Have you ever noticed how many commercials tell us that we deserve to have things? We deserve a new car, a new phone, a certain type of meal or food, a better job, a vacation…the list goes on and on.

And it is not only media that highly promotes this entitlement mentality. Sadly, entitlement has crept into the church–pastors who need to be admired and demand special treatment, church goers who feel their way of doing things is correct. Entitlement has invaded all parts of American culture and it’s time to rid ourselves of this unhealthy mentality.

Entitlement involves the belief that we deserve privileges or special treatment, or that we have a right to something. It’s thinking that… I deserve, I’m owed, I should have. And we encounter this attitude every day–the person who cuts in line at the coffee shop, the woman with a cart full of groceries who gets in the express check-out line, the man who loudly demands he get the best seat in the restaurant.

Entitlement is dangerous in all relationships because it is self-centered and self-promoting. In addition, entitled people lack empathy for others because people must cater to their needs. It’s all about them and their specialness. This self-focus easily leads to hurt and disrespect, and it certainly doesn’t promote intimacy. And if you stand up to entitlement, the entitled person becomes angry and resentful. After all, they deserve your respect and admiration.

To deal with entitlement, the first thing is to recognize that this attitude and accompanying behavior are the opposite to how Jesus taught us to live. We are entitled to nothing! We are incredibly blessed, but we do not deserve anything. God loves us and as a good Father gives us good things, but not because we are so deserving and have earned His affection. Effort, status and money don’t give us priority to God’s blessings.

At the root, entitlement is a heart issue. To stop it, we must purposely choose humility and understand God’s grace. Grace is God’s unmerited favor, meaning we don’t earn it. The Psalmist David knew this when he said, “the Lord is my Shepherd, I shall not want” (Psalm 23:1). The Good Shepherd provided everything he needed in his position as a sheep.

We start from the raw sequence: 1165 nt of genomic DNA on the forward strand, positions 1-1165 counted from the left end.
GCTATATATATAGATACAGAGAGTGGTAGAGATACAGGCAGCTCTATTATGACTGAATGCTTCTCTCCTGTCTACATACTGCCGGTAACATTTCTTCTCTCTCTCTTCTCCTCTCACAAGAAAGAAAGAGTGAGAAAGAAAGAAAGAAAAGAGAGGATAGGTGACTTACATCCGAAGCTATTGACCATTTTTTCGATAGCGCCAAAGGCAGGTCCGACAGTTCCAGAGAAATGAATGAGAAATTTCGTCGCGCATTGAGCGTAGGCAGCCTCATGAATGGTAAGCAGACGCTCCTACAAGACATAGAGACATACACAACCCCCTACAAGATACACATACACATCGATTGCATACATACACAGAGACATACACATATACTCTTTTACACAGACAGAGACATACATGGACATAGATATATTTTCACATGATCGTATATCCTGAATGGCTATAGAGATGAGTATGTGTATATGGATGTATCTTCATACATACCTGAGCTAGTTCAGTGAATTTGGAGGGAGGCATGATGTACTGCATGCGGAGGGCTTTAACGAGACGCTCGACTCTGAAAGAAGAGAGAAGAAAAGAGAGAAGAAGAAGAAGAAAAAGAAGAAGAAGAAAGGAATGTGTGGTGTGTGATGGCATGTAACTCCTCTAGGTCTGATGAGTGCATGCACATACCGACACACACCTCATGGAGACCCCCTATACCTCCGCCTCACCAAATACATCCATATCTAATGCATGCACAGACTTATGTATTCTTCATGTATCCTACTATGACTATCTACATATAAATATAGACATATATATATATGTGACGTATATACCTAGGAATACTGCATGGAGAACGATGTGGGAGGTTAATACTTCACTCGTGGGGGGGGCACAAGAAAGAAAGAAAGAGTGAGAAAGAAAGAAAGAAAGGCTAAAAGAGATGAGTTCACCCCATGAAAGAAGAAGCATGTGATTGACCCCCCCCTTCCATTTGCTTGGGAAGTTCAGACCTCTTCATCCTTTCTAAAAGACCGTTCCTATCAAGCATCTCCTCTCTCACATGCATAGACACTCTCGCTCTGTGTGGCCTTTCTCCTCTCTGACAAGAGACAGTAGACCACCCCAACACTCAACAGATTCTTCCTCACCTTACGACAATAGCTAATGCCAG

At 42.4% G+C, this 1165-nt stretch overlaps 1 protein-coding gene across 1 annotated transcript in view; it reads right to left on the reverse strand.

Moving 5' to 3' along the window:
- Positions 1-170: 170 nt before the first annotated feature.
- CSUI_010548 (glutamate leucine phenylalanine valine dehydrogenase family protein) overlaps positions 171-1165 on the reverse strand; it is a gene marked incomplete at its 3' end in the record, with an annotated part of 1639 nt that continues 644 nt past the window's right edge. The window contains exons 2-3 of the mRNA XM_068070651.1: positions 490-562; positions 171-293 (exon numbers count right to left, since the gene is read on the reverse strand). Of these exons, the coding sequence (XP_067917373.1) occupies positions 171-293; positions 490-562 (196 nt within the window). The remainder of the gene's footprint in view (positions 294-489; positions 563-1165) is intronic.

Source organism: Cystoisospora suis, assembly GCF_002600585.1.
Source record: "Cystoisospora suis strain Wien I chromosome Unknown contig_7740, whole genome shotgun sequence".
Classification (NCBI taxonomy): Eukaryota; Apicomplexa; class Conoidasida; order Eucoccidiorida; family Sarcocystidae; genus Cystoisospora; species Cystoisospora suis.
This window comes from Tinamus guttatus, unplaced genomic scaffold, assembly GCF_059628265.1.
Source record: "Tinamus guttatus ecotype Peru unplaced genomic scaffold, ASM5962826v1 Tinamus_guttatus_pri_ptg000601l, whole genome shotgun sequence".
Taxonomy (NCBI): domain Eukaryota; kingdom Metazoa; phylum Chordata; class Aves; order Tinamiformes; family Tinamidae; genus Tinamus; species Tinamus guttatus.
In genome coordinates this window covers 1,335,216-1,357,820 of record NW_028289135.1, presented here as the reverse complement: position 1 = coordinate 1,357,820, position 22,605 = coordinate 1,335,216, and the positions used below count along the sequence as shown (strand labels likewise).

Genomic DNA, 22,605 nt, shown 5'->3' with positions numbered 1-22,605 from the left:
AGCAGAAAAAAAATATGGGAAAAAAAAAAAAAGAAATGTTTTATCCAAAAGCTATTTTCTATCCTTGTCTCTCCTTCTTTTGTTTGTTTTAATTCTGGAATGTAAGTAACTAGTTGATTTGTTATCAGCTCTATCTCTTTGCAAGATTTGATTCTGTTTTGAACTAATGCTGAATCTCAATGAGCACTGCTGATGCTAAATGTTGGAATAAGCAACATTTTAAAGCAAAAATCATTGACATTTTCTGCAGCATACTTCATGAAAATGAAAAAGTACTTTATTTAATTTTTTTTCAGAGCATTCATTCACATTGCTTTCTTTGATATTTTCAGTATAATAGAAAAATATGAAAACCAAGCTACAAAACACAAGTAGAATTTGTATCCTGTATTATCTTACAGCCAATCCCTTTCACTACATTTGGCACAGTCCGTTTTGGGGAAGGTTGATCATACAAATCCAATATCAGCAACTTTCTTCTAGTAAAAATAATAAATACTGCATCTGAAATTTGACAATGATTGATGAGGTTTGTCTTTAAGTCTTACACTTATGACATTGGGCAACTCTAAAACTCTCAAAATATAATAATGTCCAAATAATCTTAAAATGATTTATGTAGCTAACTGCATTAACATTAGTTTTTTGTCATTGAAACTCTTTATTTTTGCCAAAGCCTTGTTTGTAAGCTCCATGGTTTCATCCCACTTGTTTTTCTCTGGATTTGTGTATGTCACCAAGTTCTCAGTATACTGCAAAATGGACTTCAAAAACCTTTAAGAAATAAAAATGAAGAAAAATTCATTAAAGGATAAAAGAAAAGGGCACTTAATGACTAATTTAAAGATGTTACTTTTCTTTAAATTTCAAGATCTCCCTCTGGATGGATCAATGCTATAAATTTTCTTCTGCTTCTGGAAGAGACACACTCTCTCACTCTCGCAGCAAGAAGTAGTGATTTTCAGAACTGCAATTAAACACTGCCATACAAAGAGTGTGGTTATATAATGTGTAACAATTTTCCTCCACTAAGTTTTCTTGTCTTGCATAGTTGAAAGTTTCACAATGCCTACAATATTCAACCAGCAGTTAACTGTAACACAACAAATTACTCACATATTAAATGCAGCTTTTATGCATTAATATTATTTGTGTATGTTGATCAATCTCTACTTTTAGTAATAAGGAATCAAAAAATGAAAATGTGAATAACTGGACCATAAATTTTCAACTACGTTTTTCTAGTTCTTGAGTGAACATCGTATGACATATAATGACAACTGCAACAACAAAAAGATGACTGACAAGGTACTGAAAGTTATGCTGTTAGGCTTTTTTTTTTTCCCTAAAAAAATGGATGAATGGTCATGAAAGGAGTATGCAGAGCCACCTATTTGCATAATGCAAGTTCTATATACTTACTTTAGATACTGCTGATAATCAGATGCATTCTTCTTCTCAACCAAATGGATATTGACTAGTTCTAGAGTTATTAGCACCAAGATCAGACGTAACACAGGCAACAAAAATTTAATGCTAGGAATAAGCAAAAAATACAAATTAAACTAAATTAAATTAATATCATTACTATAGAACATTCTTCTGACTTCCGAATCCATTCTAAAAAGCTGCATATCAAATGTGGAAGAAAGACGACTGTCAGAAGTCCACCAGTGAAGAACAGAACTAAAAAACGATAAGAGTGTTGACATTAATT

Jesus is our ultimate model when it comes to positioning ourselves before God. He chose to humble himself and come to earth as a man. He was shamed, tortured, and punished for us and deserved none of this treatment. Yet, he willingly chose to humbly himself on a cross for our eternal good. The Message says it this way (Philippians 2: 7-8).

 When the time came, he set aside the privileges of deity and took on the status of a slave, became human!  Having become human, he stayed human. It was an incredibly humbling process. He didn’t claim special privileges. Instead, he lived a selfless, obedient life and then died a selfless, obedient death — and the worst kind of death at that: a crucifixion.

For that sacrifice, we should all feel tremendous gratitude. Gratitude is the antidote to entitlement. A grateful heart melts away entitlement. So, focus on what you have and what you have been given. Scripture tells us that every good and perfect gift comes from above, from the Father (James 1:17).

To combat entitlement, practice gratitude every day. Recognize how blessed you are in what God has given you. Then serve others with your gifts and talents. Serving softens your heart and keeps entitlement at bay.